Fish on Prozac show how our marine litter is disrupting them


The oceans are the world’s garbage. You can find everything there. Plastic of course, but also many drugs in the form of microparticles, to the great misfortune of marine life.

Ingested by humans, antibacterials, pain pills, antidepressants and more are dumped into sewers, before passing through sewage treatment plants, rarely designed to handle these chemicals. These substances end up in rivers, then end their journey in the seas, where the fish of all kinds swallow this real cocktail insidious pharmaceutical.

This “Drug soup”, as the media Science Alert calls it, is not without consequences for marine species. It would affect a whole pallette of behavior of fish, to the point of transforming them into real zombies, according to a new study led by Giovanni Polverino of the University of Western Australia and published in the scientific journal Proceedings of the Royal Society B.

Polverino’s team focused on a drug found in the oceans: fluoxetine, known under the brand name Prozac. This antidepressant, also indicated for various anxiety disorders, is among the most prescribed today in France.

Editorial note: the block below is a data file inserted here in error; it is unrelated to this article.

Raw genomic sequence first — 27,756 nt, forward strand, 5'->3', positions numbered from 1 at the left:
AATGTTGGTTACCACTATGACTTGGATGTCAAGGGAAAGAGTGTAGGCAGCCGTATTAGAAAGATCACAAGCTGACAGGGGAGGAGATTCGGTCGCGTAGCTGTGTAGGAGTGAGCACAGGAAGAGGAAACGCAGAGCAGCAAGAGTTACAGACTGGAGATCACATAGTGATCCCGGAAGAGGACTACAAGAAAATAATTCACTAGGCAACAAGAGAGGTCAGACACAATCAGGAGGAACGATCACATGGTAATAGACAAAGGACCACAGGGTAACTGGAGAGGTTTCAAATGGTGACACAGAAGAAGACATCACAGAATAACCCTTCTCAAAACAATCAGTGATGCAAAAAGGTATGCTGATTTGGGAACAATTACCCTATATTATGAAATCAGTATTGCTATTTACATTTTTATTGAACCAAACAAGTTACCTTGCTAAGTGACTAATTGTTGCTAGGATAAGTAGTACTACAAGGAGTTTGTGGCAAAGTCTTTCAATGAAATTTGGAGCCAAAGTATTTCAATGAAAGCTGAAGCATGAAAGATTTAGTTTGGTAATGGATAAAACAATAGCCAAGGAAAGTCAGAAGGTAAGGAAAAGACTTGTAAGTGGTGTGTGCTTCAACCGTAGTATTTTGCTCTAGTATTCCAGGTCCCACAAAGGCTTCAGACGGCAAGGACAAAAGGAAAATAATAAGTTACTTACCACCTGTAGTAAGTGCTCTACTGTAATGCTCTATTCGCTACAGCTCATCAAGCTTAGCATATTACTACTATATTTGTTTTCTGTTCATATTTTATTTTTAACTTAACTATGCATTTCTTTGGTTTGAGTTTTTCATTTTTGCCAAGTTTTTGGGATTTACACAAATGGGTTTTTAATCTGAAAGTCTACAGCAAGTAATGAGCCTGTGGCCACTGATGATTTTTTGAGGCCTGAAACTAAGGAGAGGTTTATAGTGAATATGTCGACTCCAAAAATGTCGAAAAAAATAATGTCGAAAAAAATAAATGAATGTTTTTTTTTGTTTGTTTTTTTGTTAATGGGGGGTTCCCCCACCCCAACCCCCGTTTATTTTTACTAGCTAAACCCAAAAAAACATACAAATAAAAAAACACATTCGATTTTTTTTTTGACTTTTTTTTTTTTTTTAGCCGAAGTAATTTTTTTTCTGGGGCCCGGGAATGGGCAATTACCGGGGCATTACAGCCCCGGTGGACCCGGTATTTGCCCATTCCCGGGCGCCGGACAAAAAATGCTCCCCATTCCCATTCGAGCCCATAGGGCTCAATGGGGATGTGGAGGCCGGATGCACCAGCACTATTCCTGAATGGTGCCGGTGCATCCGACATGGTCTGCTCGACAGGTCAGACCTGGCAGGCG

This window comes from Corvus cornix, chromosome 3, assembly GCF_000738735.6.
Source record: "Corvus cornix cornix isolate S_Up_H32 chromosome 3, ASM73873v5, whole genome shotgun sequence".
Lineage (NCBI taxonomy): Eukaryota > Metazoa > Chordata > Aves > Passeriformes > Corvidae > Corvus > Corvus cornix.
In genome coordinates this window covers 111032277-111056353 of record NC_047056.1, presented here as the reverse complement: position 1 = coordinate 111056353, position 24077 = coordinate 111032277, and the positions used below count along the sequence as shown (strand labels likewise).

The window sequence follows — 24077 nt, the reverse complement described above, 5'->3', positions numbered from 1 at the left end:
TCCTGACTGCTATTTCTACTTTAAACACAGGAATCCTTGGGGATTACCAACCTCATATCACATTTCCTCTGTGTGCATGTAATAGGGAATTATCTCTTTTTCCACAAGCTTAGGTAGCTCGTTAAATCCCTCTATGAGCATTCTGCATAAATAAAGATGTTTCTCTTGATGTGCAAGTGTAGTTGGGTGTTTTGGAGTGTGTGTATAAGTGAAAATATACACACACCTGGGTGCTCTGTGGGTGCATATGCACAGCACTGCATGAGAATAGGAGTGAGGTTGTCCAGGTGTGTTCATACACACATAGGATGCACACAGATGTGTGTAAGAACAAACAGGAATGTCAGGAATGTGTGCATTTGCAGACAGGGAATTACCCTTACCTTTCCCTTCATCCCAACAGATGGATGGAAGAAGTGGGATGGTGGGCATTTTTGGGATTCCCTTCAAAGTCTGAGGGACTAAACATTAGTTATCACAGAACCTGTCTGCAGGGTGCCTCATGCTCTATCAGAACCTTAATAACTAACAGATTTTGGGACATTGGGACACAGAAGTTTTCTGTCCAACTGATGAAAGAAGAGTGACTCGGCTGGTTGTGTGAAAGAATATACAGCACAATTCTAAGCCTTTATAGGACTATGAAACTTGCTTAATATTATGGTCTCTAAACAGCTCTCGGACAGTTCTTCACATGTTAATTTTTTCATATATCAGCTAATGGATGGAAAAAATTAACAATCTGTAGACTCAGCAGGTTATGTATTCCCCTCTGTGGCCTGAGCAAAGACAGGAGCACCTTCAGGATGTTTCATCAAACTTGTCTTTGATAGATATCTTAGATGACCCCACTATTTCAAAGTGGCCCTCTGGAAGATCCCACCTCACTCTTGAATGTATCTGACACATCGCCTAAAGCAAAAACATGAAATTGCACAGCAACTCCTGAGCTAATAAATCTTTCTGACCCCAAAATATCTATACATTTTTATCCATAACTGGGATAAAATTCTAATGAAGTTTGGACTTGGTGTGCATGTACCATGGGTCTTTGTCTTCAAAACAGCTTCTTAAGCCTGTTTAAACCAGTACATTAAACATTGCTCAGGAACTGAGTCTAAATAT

Scientists have observed the behavioral evolution of guppies, fish of the Poeciliidae family, subjected to a low concentration of fluoxetine (Prozac), equal to that in the oceans, then high. The results are cold in the back.

Zombie fish

Shooted with antidepressants, the fish lost all “individuality”: they all started to act in the same way, adds the scientific media. Even at low fluoxetine levels their behavior changed and as the dose increased the phenomenon also increased. A real aquatic walking dead.

Like guppies, other species have been the subject of similar laboratory studies. Thus, on antidepressants, the cuttlefish would have memory problems. Prozac is no more suitable for shrimp which, once drugged, tend to swim towards light sources – where, in the natural environment, many predators are found.

The trend of drugs discharged into rivers and seas is unlikely to improve, quite the contrary. Scientists estimate that the volume of pharmaceuticals in freshwater could more than double by 2050, reports The Time.


Source: Slate.fr by www.slate.fr.

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